Native American Necklaces

Hopi Man in the Maze Pendant

$250.00

Hopi Man in the Maze Pendant

This Sterling silver deep overlay by Lucinda Namoki. The Great Seal of the Salt River Pima-Maricopa Indians  is this ancient pattern. The pattern figured in Pima baskets and represents the Maze.  Legend says it helps children understand the meaning of life.

2 in stock

Hopi Man in the Maze Pendant

Native American Hopi Made Man in the Maze Pendant by Lucinda Namoki

This large Sterling silver pendant of the Man in the Maze was done in deeply cut overlay. This piece was created by Hopi silversmith Lucinda Namoki. The Great Seal of the Salt River Pima-Maricopa Indian Community is this ancient pattern. The pattern figured for untold years in Pima baskets and represents the Maze, or house of “Se-eh-ha.” The legend states the “Man in the Maze” helps children understand the meaning of life. The maze depicts experiences and choices we make in our journey through life. It illustrates the search for balance—physical, social, mental and spiritual. In the middle of the maze are found a persons dreams and goals. Legend says when we reach the center, the Sun God is there to greet us, bless us and pass us into the next world. The pendant is 1.75 inches in diameter.

 

Dimensions:

1.75 in. dia.; 23.1 grams

SKU

Lucinda Namoki–4197

Native American jewelry, handmade by various artists from several different tribes. Crafted from sterling silver and accented with gorgeous, natural materials, our vast collection of indigenous made American jewelry offers unique pieces of wearable art.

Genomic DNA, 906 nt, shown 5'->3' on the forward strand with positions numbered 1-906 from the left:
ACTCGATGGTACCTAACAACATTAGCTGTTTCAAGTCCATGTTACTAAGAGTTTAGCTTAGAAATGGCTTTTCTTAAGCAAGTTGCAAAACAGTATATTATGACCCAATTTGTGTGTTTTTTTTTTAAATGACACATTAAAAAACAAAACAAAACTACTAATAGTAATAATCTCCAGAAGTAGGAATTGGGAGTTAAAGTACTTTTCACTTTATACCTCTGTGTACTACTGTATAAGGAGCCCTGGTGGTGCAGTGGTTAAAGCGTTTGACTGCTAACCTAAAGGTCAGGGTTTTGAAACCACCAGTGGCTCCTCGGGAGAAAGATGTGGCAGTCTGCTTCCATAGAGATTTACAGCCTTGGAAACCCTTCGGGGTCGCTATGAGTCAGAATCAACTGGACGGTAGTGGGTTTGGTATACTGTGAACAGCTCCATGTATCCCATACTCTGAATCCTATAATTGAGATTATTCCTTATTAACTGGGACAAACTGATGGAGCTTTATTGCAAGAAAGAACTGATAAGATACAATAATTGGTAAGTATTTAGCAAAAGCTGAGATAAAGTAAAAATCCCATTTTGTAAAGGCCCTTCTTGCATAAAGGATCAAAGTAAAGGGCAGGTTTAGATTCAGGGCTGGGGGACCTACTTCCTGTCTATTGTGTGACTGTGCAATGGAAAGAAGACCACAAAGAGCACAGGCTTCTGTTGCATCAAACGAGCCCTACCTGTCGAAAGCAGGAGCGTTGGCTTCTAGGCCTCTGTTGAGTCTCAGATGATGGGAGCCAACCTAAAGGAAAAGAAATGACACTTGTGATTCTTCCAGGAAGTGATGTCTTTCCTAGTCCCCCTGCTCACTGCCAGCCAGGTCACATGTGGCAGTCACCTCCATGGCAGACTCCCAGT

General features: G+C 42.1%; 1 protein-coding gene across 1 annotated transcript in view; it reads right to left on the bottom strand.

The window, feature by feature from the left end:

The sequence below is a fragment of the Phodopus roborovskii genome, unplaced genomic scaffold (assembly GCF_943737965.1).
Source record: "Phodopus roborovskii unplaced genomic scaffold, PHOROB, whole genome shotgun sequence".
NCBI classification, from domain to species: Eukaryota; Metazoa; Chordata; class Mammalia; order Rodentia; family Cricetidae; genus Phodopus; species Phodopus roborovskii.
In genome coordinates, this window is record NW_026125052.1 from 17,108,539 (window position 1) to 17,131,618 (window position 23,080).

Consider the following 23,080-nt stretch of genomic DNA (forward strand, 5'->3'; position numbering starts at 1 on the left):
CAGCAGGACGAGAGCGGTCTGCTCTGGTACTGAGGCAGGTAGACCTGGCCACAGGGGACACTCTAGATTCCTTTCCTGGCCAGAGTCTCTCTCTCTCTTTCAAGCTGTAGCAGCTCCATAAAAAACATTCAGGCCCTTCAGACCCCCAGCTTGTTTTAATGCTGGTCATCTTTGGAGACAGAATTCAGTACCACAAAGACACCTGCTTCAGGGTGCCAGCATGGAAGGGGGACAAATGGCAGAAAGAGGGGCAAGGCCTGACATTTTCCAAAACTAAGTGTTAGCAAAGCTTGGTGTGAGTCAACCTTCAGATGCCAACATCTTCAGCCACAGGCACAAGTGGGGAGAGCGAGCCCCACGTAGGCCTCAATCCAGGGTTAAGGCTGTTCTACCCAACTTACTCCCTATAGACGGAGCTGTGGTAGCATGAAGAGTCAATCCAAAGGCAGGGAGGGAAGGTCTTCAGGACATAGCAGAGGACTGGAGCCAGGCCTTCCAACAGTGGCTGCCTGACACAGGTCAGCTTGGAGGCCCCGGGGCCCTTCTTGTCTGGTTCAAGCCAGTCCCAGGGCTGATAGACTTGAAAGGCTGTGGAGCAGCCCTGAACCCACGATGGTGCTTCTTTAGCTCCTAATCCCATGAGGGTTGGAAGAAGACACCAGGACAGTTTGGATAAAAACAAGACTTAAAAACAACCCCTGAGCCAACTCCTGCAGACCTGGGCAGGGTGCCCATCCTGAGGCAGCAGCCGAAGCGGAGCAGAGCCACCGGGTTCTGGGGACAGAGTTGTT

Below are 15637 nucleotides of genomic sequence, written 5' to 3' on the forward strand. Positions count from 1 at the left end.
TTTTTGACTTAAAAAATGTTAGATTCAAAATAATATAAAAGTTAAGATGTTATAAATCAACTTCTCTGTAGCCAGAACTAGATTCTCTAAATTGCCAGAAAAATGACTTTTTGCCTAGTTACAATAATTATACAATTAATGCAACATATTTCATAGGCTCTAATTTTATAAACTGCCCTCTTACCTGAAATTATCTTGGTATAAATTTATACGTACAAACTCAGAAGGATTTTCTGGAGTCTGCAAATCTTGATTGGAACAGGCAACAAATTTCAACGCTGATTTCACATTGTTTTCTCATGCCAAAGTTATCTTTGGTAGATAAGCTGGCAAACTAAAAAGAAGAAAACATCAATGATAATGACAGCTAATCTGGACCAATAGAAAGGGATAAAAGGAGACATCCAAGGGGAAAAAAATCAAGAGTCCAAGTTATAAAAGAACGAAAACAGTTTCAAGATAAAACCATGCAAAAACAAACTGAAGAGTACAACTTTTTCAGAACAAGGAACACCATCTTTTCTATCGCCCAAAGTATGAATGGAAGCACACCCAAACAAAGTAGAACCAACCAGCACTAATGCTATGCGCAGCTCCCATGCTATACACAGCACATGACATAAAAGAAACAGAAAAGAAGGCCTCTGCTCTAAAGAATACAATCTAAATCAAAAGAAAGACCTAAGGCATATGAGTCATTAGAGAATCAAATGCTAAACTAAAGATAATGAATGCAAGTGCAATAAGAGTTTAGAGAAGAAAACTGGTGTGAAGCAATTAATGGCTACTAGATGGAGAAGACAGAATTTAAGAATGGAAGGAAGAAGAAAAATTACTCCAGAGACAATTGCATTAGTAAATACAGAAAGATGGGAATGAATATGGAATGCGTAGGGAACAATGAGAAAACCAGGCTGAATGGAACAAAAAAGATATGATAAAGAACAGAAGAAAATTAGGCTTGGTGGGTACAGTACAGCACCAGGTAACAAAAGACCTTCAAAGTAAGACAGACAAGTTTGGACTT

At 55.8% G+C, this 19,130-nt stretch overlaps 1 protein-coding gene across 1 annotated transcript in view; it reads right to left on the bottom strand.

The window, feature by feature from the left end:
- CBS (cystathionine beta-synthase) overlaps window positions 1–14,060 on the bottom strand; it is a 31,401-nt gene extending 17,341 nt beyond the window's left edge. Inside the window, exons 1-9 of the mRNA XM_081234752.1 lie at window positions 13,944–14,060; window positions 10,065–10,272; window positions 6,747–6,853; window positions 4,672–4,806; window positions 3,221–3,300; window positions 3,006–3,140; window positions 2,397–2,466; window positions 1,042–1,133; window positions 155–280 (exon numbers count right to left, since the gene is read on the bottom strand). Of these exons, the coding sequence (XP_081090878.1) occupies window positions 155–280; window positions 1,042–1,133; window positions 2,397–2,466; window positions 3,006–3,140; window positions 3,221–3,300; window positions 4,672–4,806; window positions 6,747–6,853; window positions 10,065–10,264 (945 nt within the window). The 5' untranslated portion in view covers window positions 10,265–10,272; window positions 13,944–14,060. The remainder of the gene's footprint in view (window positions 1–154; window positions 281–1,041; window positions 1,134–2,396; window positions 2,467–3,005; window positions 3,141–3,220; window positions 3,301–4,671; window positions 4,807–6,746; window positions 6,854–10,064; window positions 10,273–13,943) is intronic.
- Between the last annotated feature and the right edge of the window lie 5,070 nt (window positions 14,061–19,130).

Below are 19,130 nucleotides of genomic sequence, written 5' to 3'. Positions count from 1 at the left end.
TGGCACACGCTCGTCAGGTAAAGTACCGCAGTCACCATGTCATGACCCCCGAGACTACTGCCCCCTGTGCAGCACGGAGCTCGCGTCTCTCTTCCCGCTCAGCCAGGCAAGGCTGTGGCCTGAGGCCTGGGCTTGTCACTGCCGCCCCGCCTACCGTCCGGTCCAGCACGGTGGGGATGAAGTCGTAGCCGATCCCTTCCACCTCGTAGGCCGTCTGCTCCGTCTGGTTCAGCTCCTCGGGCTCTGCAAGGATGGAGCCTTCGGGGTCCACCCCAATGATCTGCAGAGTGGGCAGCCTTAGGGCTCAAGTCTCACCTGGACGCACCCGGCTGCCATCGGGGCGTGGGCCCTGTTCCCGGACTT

Hopi Man in the Maze Pendant

Jewelry plays a large role in Native American culture. It tells stories, holds history, and represents spiritual beliefs and cultures of every tribe across America.

Beginning as early as 12,000 years ago, jewelry-making was unique to the respective geographic area of each tribe, featuring natural materials that could only be found in surrounding environments. This allowed tribes to offer slight variations in designs since the supplies necessary to craft these delicate accessories were major trade items. Jewelry-making has evolved in technique and materials used over the years, but still is a primary focus of indigenous culture today.

We have access to jewelry from the Algonquin, Apache, Hopi, Lakota, Navajo, Santo Domingo, and Zuni people.

Several materials are used to craft these beautiful pieces of wearable art. From beads and bear claws to turquoise, the “stone of life,” that holds a special significance in indigenous American culture, every piece of jewelry will tell a story.

Two types of jewelry: Metalwork & Beadwork

Metalwork: This type consists of working metals into different components that are then fashioned into earrings, pendants, rings, bolos and more. The technique of silversmithing was learned from the Spanish in the 1800s and, since then, the Native American people have made it their own.

Beadwork involved intricately grinding turquoise, coral, shell and other materials to create a Heishi necklace. The technique also included carving individual bead pieces from wood and bone, and then carefully stitching these unique beads together to create one masterpiece.

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